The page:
Steps to Take After The Loss of a Spouse

By Hope Carlson on August 31, 2021

Hello. I’m Hope Carlson with Dowling and Yahnke. Today we’re going to talk about what  to do following the loss of your spouse. Many of our clients whose spouses have passed away have told us how overwhelmed they can feel in those first few weeks and months in particular and so the goal of this video today is to help you prioritize to know what needs to be done now and what can wait for a few weeks months or even longer. I’ll add that this is meant to be general advice and so please do talk to your advisory team about your specific situation. Your situation is unique and you should receive advice that’s tailored to you, but hopefully the video provides some talking points for you to discuss in conversation with your advisors.

We’ll begin with some guiding principles.

First, get organized whether that’s a physical folder or an electronic folder on your computer.

Have a place where you are keeping all of the documents related to this estate transition.

Second, find your team.

This could be friends and family your professional advisors such as your financial advisor, CPA and estate planning attorney or others you know in your circle.  Our clients have told us that although they may have felt functional in the middle of  everything they only later realized that they were in a fog for quite a while and it was very helpful to them to have people alongside them as a second set of eyes and ears helping them make the decisions they needed to and keep track of all the key pieces of information.

And finally, wait to make any big life changes.

This could be selling your house or donating your loved one’s belongings or making a big investment decision or something else along those lines. If you do feel you must make an exception talk to your team first be sure to use that sounding board.

We’ll then turn to the immediate to do’s.

First, notify people in your circle

Your friends and family your colleagues and the professional advisory team you have.

If you’re holding a memorial service plan the memorial.

And finally, make sure to order many copies of the death certificate from the funeral home.

The exact number you need will depend on the financial accounts and institutions you have but it is always better to have more rather than fewer; you’ll be surprised at how many places will require certified copies of the death certificate.

In the first month it’s about getting organized.

Gather your documents your attorney should have copies of the will and trusts.

You’ll also need statements for all of your accounts life insurance and health insurance paperwork and tax returns.  Talk to your attorney as well about the next steps that you need to take. This will vary depending on the state in which you live as well as your assets and the legal documents you have in place.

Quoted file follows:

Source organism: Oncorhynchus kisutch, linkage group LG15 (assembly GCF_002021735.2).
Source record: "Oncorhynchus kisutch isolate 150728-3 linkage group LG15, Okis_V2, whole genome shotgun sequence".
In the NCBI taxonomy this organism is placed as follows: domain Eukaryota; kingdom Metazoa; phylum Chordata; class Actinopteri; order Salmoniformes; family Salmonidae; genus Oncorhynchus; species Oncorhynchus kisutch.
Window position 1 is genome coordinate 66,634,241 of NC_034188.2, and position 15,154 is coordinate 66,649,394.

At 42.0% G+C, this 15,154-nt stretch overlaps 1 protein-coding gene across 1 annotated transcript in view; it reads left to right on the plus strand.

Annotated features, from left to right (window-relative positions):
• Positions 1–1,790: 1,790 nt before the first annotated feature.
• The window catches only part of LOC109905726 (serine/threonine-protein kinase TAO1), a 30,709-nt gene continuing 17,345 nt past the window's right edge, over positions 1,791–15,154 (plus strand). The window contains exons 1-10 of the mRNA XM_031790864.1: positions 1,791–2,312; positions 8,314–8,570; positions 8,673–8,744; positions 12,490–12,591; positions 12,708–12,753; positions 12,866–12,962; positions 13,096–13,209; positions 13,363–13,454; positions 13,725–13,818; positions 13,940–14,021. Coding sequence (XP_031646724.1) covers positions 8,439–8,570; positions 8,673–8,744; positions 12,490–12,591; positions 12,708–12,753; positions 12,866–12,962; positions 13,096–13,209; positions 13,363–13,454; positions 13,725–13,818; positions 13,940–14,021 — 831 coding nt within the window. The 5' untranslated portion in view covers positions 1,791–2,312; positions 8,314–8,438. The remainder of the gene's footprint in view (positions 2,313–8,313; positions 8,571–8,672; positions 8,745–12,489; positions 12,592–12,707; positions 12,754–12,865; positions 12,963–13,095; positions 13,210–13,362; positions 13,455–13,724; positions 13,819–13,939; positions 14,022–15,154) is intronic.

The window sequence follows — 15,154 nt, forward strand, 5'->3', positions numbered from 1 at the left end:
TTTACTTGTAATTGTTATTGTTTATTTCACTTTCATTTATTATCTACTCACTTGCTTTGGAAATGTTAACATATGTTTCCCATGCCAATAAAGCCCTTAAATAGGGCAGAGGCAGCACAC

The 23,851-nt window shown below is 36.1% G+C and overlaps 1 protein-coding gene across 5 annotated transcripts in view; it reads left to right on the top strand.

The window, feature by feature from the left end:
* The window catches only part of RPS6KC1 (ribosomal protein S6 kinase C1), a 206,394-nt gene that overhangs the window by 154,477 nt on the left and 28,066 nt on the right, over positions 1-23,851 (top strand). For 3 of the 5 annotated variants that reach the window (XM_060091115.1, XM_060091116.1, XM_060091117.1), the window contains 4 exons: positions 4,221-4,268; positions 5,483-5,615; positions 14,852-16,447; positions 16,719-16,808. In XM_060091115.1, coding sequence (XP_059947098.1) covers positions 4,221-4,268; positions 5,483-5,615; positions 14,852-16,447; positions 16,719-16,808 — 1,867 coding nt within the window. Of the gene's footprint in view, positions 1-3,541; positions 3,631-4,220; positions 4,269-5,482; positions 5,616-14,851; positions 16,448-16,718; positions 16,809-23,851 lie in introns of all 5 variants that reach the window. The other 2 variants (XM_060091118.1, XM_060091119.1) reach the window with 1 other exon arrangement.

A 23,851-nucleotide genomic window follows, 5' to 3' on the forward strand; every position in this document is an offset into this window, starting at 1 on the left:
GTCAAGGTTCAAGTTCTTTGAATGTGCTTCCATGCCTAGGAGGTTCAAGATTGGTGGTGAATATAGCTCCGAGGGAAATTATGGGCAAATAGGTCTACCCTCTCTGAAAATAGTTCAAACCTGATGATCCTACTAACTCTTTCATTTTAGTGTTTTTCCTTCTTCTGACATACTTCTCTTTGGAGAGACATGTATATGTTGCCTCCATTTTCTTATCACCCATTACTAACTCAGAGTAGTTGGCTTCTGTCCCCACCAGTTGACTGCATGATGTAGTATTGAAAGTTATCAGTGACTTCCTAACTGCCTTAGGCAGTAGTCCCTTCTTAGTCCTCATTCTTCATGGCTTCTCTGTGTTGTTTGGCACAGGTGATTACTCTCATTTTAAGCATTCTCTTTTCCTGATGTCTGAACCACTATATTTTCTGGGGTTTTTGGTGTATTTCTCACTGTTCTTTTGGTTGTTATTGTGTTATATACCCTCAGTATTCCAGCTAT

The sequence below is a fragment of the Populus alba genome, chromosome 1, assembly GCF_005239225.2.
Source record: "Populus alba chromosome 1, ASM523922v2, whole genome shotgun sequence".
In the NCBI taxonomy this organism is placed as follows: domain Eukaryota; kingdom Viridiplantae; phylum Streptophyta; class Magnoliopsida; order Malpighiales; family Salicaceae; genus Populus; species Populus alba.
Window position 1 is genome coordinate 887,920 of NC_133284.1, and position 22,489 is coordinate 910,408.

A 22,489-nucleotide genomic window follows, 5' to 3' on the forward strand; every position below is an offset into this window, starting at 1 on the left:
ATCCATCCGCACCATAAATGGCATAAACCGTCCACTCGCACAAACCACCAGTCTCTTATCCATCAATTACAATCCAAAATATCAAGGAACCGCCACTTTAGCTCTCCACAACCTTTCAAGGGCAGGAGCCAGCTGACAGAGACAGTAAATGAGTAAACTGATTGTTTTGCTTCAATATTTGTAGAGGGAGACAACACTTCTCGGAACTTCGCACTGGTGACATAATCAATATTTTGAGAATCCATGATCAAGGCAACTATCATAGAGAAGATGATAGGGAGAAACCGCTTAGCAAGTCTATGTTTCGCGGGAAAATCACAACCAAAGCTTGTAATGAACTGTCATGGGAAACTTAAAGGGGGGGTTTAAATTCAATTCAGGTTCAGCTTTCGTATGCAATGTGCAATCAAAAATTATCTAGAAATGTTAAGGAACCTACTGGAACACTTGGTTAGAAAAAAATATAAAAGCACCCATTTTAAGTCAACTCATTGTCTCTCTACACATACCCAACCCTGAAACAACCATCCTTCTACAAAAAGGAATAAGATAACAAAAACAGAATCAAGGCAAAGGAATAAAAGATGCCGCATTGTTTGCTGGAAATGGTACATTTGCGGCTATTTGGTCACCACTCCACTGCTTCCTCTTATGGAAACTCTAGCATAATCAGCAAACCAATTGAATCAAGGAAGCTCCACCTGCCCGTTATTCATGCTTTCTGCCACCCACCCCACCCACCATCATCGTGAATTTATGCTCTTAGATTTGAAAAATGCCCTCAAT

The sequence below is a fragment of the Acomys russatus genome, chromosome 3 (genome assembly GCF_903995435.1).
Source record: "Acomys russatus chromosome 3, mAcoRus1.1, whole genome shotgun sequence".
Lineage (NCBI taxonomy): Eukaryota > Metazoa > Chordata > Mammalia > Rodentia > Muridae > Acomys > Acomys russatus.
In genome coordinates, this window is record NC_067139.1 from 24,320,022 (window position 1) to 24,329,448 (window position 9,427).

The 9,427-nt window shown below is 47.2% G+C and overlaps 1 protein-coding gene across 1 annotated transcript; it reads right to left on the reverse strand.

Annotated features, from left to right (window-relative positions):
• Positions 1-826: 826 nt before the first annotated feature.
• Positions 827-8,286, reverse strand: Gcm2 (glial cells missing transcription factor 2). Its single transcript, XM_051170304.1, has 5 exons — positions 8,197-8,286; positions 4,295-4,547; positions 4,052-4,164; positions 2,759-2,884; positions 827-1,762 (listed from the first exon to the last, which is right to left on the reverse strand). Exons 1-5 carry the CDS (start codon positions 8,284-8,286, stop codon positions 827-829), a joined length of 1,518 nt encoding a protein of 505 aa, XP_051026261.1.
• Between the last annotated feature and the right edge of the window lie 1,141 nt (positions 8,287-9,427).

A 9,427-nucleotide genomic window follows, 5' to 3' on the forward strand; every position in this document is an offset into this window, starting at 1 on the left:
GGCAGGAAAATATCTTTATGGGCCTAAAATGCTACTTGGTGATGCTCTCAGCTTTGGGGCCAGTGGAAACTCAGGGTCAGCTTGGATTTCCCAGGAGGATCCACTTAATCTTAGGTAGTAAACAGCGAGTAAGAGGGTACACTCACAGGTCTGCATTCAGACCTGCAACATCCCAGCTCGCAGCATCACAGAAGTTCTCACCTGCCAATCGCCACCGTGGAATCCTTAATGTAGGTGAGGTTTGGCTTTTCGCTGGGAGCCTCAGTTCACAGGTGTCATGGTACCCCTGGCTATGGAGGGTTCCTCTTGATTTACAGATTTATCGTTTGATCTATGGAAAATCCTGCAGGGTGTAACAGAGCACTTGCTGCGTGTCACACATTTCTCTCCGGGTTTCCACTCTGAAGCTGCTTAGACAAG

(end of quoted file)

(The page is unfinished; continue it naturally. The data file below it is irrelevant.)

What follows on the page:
Call the social security administration.

You may be entitled to benefits and the social security administration can help you figure out exactly what those benefits are and how to file. Be sure to share with them your age as well as whether you have children.

Notify the life insurance and health insurance companies and contact the credit bureaus.

Equifax, Experian, and Transunion are the three major bureaus. Ask them to send you a copy of your  spouse’s credit report and to place a deceased do not issue credit notification on your spouse’s credit because that will prevent people from opening credit cards in your spouse’s name.

And finally, cancel key items credit cards your spouse’s driver’s license a cell phone and so on.

Finally, in the first six months…

Talk to your spouse’s employer.

You may have health coverage options if you were on your spouse’s plan.  You may be entitled to benefits from the retirement accounts your spouse had. Your financial advisor can also help you navigate those particular options.

Update the titles for your home, car, insurance policies, financial accounts, and utilities…

as well as updating beneficiaries for insurance policies and the retirement accounts.

Update your legal documents.

Your will and trusts powers of attorney if they listed your spouse and your emergency contacts.

Finally, talk to your CPA.

You will need to file final tax returns for the income tax return and estate tax return and your CPA can help you navigate that. They typically are due by April 15th after the year in which your spouse passed away. In addition, ask your CPA about whether to elect portability of the deceased spouse unused exemption. This is beyond the scope of our video today but if you have questions you are welcome to reach out to us about what that means as well.

My contact information is on this page. Please feel free to reach out to me or any member of our team at any time. We’re happy to help. You can also find additional resources on our website at Thank you for joining me today. I wish you well.


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